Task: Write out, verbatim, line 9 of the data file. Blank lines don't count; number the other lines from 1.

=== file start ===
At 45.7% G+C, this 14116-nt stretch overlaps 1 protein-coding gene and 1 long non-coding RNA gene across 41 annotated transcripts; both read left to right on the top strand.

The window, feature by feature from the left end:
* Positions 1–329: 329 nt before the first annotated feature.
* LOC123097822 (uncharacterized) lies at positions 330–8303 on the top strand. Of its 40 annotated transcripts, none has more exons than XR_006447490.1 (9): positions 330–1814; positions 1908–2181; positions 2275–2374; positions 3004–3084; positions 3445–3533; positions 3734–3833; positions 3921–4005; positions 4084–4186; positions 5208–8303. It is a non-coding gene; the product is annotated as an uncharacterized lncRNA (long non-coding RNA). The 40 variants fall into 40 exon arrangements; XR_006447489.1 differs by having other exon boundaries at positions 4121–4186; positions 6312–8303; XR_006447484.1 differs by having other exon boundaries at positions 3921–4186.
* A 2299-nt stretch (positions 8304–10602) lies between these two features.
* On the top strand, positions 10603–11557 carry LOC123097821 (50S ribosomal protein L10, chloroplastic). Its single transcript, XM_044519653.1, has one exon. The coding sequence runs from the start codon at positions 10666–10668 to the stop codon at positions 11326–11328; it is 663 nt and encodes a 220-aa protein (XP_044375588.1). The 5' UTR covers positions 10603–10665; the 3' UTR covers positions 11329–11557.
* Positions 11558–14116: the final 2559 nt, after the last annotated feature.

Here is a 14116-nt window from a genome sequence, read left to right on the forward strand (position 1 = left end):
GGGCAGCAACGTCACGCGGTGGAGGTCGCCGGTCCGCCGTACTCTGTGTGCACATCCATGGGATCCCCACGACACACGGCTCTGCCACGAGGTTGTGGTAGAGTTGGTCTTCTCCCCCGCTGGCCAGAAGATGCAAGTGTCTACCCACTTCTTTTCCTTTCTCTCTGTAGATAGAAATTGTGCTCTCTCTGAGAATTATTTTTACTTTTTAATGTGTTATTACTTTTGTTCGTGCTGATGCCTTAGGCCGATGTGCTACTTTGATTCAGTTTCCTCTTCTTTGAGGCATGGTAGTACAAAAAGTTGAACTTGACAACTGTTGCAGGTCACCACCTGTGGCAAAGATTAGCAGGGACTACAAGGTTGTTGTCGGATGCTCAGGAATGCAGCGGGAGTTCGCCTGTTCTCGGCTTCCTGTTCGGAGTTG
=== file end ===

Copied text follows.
GGGCAGCAACGTCACGCGGTGGAGGTCGCCGGTCCGCCGTACTCTGTGTGCACATCCATGGGATCCCCACGACACACGGCTCTGCCACGAGGTTGTGGTAGAGTTGGTCTTCTCCCCCGCTGGCCAGAAGATGCAAGTGTCTACCCACTTCTTTTCCTTTCTCTCTGTAGATAGAAATTGTGCTCTCTCTGAGAATTATTTTTACTTTTTAATGTGTTATTACTTTTGTTCGTGCTGATGCCTTAGGCCGATGTGCTACTTTGATTCAGTTTCCTCTTCTTTGAGGCATGGTAGTACAAAAAGTTGAACTTGACAACTGTTGCAGGTCACCACCTGTGGCAAAGATTAGCAGGGACTACAAGGTTGTTGTCGGATGCTCAGGAATGCAGCGGGAGTTCGCCTGTTCTCGGCTTCCTGTTCGGAGTTG